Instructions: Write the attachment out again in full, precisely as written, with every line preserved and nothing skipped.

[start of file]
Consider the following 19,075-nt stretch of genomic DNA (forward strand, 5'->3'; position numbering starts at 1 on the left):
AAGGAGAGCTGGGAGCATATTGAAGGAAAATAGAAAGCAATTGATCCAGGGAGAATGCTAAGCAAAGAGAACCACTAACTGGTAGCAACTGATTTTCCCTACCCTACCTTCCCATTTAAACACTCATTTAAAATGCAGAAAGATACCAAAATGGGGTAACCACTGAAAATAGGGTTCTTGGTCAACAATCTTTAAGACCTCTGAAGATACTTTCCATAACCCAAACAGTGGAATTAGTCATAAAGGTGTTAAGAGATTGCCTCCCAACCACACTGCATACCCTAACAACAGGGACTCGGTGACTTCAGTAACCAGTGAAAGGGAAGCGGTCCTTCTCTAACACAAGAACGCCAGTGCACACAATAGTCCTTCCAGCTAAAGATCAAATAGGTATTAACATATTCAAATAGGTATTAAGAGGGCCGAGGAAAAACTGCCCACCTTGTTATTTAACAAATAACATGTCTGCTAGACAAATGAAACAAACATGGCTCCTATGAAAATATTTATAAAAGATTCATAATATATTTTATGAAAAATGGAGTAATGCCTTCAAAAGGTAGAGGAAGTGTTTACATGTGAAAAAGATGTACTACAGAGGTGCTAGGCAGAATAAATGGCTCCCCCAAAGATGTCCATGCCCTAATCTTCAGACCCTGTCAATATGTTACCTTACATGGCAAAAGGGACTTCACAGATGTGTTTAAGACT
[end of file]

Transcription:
Consider the following 19,075-nt stretch of genomic DNA (forward strand, 5'->3'; position numbering starts at 1 on the left):
AAGGAGAGCTGGGAGCATATTGAAGGAAAATAGAAAGCAATTGATCCAGGGAGAATGCTAAGCAAAGAGAACCACTAACTGGTAGCAACTGATTTTCCCTACCCTACCTTCCCATTTAAACACTCATTTAAAATGCAGAAAGATACCAAAATGGGGTAACCACTGAAAATAGGGTTCTTGGTCAACAATCTTTAAGACCTCTGAAGATACTTTCCATAACCCAAACAGTGGAATTAGTCATAAAGGTGTTAAGAGATTGCCTCCCAACCACACTGCATACCCTAACAACAGGGACTCGGTGACTTCAGTAACCAGTGAAAGGGAAGCGGTCCTTCTCTAACACAAGAACGCCAGTGCACACAATAGTCCTTCCAGCTAAAGATCAAATAGGTATTAACATATTCAAATAGGTATTAAGAGGGCCGAGGAAAAACTGCCCACCTTGTTATTTAACAAATAACATGTCTGCTAGACAAATGAAACAAACATGGCTCCTATGAAAATATTTATAAAAGATTCATAATATATTTTATGAAAAATGGAGTAATGCCTTCAAAAGGTAGAGGAAGTGTTTACATGTGAAAAAGATGTACTACAGAGGTGCTAGGCAGAATAAATGGCTCCCCCAAAGATGTCCATGCCCTAATCTTCAGACCCTGTCAATATGTTACCTTACATGGCAAAAGGGACTTCACAGATGTGTTTAAGACT